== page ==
- Instructions on how to train, like “Grab a partner and a bag, do this for 40 seconds, then this for 20 seconds”
The coach and half the athletes don’t really speak much English. They can make themselves understood if needed, but it’s a hindrance and would obstruct training.
So, I’d highly recommend you have at least A2 level Korean to train at Cube.
That said, if you plan on just dropping in, English and Google Translate will be fine.
Like many modern gyms in Seoul, where space is at a premium, Cube MMA is quite small — but it never felt too small.
It’s on the basement level, accessible from the street. I’m always a bit worried about basement gyms as they can sometimes be flooded out! But it never was.
There are two parts to the Cube MMA training facility: the upstairs big training room and the downstairs box with padded walls.
Upstairs is where most classes took place. It’s a big, open space. But sometimes we went downstairs to train against the wall and do grappling sparring in preparation for competition. Downstairs was more intense.
I don’t have photos of the downstairs space, but it’s a very clean room with blue padded walls, and enough space for 2-3 training partners to go at it.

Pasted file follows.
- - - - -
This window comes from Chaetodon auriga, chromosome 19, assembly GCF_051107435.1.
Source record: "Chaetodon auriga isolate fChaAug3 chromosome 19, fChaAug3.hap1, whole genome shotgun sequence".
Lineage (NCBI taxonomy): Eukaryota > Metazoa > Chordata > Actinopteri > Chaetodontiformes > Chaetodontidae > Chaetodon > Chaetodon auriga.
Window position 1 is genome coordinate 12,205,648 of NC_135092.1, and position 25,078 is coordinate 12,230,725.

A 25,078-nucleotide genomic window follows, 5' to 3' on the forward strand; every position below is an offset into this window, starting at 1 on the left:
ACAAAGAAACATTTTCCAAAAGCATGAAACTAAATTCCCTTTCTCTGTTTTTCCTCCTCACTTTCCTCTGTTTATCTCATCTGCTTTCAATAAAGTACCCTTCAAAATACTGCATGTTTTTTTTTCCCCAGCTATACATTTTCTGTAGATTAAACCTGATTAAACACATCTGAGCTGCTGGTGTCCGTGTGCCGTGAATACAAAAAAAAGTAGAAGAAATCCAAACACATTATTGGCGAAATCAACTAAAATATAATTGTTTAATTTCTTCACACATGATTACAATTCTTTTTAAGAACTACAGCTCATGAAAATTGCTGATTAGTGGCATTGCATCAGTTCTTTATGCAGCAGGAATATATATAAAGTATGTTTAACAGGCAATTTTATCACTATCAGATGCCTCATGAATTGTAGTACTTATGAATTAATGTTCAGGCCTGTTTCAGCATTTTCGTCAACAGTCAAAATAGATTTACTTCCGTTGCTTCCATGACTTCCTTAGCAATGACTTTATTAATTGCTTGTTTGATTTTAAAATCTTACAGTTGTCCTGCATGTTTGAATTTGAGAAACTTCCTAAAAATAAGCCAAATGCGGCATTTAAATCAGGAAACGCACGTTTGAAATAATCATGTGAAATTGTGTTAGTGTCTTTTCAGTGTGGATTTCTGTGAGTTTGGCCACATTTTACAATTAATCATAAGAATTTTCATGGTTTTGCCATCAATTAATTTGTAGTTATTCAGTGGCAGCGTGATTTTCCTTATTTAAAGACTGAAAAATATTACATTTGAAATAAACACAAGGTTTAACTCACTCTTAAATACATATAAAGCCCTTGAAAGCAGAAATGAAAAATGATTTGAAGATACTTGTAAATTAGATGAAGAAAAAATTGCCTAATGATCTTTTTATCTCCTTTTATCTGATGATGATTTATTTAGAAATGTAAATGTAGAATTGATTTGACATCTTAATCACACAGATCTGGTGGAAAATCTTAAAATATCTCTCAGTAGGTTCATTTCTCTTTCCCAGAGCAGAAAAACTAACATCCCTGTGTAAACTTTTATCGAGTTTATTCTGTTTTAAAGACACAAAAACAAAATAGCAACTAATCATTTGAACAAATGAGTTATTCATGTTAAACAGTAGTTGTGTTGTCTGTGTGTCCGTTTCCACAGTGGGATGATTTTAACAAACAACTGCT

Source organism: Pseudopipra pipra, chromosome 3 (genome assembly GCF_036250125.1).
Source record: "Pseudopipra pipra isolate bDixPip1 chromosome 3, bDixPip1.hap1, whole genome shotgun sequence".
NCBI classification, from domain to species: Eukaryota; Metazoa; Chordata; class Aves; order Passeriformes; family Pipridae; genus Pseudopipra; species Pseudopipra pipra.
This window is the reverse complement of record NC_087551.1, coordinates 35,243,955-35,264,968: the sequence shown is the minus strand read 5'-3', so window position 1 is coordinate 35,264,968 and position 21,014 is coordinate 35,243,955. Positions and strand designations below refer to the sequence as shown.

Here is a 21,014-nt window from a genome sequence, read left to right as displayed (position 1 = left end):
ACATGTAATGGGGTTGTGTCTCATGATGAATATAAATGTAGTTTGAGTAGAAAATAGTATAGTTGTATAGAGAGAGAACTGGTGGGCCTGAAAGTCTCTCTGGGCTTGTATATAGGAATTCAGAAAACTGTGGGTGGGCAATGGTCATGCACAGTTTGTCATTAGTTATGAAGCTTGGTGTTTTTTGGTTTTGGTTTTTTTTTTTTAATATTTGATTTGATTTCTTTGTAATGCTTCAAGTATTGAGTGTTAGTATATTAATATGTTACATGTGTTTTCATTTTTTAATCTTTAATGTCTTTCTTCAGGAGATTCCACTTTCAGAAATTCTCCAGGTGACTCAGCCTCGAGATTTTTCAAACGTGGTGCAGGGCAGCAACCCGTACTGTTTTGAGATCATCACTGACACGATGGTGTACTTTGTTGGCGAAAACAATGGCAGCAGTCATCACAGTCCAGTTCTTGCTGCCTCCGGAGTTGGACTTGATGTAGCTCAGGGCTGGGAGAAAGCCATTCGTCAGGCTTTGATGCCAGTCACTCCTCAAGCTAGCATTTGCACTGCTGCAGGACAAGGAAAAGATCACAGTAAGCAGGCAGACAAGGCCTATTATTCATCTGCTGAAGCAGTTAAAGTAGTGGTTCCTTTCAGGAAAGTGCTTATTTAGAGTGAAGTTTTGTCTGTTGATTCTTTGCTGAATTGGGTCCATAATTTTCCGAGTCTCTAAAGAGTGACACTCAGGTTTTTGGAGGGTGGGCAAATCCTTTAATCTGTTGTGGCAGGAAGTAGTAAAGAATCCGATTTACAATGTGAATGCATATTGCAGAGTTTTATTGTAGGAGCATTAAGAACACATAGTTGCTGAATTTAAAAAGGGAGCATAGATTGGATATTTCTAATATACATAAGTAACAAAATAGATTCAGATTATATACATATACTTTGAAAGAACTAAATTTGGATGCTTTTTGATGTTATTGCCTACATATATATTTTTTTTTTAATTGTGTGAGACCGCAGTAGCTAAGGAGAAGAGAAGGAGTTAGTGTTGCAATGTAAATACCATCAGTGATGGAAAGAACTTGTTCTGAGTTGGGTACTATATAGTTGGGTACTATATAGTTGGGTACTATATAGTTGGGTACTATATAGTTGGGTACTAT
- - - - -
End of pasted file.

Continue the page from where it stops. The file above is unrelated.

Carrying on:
There are separate male and female bathrooms / change rooms. The male one is mostly a big shower block, communal style showering, so be comfortable with that! (It’s something I had to learn to be comfortable with in France, where people would just chat with me in the shower… I admire that level of comfort with nudity, but it’s not the way I grew up, so it’s a bit hard for me.)
In the Korean one though, there’s rarely more than one person in the shower at a time. There are two hair dryers even in the male changing room — Koreans take grooming seriously!
Pricing and Location
It took me a couple of gos to find Cube MMA, but it was a new part of the city (and a new city, really) for me. But this Google Maps location is accurate.
Pricing varies depending on how long you’re staying, but you can expect to pay a maximum of 300,000 KRW per month for unlimited training. At time of writing this is 230 USD per month — which is pretty expensive for training anywhere in the world.
They sell very limited gear at Cube MMA. I bought a pair of new boxing gloves while there (my old ones were falling apart), but they didn’t have MMA gloves. I do think they have wraps.
I really enjoyed my time at Cube MMA and would definitely go back! Maybe once I’m a bit better… or a lot better…
Next stop was Echo Park Boxing in Los Angeles, USA.